Preferred stock is also called preferred shares, preferreds, or sometimes preference shares. Preferred stock performs differently from common stock, and investors should be aware of those differences before investing. The strategies that work best with common stock may not work with preferred stock, and vice versa. Unlike common stock, preferred stock comes with limited or no voting rights — you can’t use your share to vote for the board of directors, or for or against other policies. As with common stock, when you buy a share of preferred stock, you’re buying a small part of the company. And also like common stock, you usually get a certain percentage of money on a regular basis — that’s the dividend.

Dividends – cumulative vs. non-cumulative

The nature of preferred stock provides another motive for companies to issue it. With its regular fixed dividend, preferred stock resembles bonds with regular interest payments. However, unlike bonds that are classified as a debt liability, preferred stock is considered an equity asset.


They also have a lower rank than bonds in a company’s capital structure (more on that in the next section). If a share of preferred stock has a par value of $100 and pays annual dividends of $5 per share, the dividend yield would be 5%. All of the types of preferred stock are exactly that—preferred stock. Each may or may not have different features that make them more or less favorable compared to other types.

Preferred Stock Dividend Yields

This additional safety can lead to the market value of the preferred shares rising (which causes the yield to fall), but the movement is unlikely to match that of the common stock. Several additional provisions can affect the value of a preferred stock. These considerations include shareholder voting rights, the rate of interest, and whether or not the shares can be converted to common shares. So let’s say there’s a preferred stock with a $1,000 par value and the company that’s selling it offers a 5% dividend. That means you would receive $50 each year in dividend payments (most likely through quarterly payments of $12.50) for as long as you own the stock.

If you’re a preferred shareholder, you might have various reasons for doing this. However, the most common reason to exchange shares is if the common stocks are performing better. They love the higher dividends and are better equipped to assess the risks, including the fact that preferreds are less liquid (easily sold) than common stock. Institutions also get special tax advantages from preferreds in some cases.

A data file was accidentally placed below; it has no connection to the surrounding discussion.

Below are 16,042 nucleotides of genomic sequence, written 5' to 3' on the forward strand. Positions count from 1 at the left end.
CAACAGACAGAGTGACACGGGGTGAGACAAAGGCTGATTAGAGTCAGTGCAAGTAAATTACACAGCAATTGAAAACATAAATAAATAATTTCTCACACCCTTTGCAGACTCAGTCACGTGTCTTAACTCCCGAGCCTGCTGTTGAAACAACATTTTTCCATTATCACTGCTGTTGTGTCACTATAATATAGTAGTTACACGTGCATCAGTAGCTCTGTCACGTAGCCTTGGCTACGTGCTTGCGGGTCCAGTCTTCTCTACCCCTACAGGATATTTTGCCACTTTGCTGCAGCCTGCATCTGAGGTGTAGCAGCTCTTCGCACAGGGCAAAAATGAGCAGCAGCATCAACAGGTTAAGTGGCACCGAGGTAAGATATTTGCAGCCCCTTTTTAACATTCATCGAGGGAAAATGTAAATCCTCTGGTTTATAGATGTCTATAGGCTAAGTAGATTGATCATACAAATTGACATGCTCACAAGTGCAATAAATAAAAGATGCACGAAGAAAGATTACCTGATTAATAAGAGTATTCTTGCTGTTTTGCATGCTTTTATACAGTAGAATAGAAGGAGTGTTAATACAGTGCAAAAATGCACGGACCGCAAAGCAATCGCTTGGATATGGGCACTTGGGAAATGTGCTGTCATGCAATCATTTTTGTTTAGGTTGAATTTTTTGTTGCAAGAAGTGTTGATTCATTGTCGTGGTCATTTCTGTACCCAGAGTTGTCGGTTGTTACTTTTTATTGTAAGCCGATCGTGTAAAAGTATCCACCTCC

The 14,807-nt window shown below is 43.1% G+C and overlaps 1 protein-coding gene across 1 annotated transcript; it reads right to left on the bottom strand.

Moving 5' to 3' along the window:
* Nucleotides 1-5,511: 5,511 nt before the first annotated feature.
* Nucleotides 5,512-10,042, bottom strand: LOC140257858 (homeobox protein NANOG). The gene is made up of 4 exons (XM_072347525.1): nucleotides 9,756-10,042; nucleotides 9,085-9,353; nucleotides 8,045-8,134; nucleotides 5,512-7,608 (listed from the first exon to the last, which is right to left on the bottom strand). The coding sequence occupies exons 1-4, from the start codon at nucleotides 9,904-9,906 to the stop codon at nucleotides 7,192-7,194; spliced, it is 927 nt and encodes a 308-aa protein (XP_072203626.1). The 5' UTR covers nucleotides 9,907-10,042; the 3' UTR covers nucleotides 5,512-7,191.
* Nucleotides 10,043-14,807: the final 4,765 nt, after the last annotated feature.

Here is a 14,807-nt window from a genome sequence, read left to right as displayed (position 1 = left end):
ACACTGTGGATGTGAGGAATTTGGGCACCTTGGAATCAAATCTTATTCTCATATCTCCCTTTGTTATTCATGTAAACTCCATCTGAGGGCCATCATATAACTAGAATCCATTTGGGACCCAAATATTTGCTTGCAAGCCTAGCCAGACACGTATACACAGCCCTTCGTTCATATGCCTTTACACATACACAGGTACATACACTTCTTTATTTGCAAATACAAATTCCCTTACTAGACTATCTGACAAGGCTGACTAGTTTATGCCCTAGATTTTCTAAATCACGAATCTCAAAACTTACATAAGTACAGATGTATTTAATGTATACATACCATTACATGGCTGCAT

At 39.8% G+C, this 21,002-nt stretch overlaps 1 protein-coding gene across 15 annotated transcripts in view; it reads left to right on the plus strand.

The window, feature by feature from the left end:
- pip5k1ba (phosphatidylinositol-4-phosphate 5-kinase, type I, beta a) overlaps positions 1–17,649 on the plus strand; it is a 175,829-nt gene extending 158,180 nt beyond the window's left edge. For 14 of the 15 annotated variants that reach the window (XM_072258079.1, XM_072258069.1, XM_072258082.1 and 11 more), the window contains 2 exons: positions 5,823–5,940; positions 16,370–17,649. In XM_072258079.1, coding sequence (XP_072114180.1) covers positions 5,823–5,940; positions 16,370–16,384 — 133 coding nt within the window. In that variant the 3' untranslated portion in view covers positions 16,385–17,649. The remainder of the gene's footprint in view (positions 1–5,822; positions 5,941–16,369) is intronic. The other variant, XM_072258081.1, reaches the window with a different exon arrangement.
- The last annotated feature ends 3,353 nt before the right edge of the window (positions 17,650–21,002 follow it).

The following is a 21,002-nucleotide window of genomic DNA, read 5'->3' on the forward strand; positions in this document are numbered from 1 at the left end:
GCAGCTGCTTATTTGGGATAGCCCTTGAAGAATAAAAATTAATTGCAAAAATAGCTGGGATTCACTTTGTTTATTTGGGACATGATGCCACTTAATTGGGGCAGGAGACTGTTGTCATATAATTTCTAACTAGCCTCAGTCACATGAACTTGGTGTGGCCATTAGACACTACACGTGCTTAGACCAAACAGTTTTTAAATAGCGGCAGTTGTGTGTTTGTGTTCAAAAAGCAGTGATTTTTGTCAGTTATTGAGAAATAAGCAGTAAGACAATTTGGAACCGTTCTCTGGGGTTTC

Preferred shares come with high dividend payments but limited growth potential, and they might be called back by a company with little or no notice. While preferred shares offer more dividend security than common stocks, dividends still are not guaranteed. The conversion price per common share is thus $100, as the investor will receive 10 shares at $100 each. The decision about whether to convert will depend on where the common stock is trading at the time of conversion. A preferred stock is a share of a company just like a regular (or common) stock, but preferred stocks include some added protections for shareholders. For example, preferred stockholders get priority over common stockholders when it comes to dividend payments.


As implied by its name, the issuing company can call the share back (repurchase it) at a predetermined price. Generally, corporations issue callable stocks to avoid paying higher interest rates for extended periods. Each type is named for the action that the company takes for or against the share.

These materials were downloaded from PwC’s Viewpoint (viewpoint.pwc.com) under license. SmartVestor shows you up to five investing professionals in your area for free. Get stock recommendations, portfolio guidance, and more from The Motley Fool’s premium services.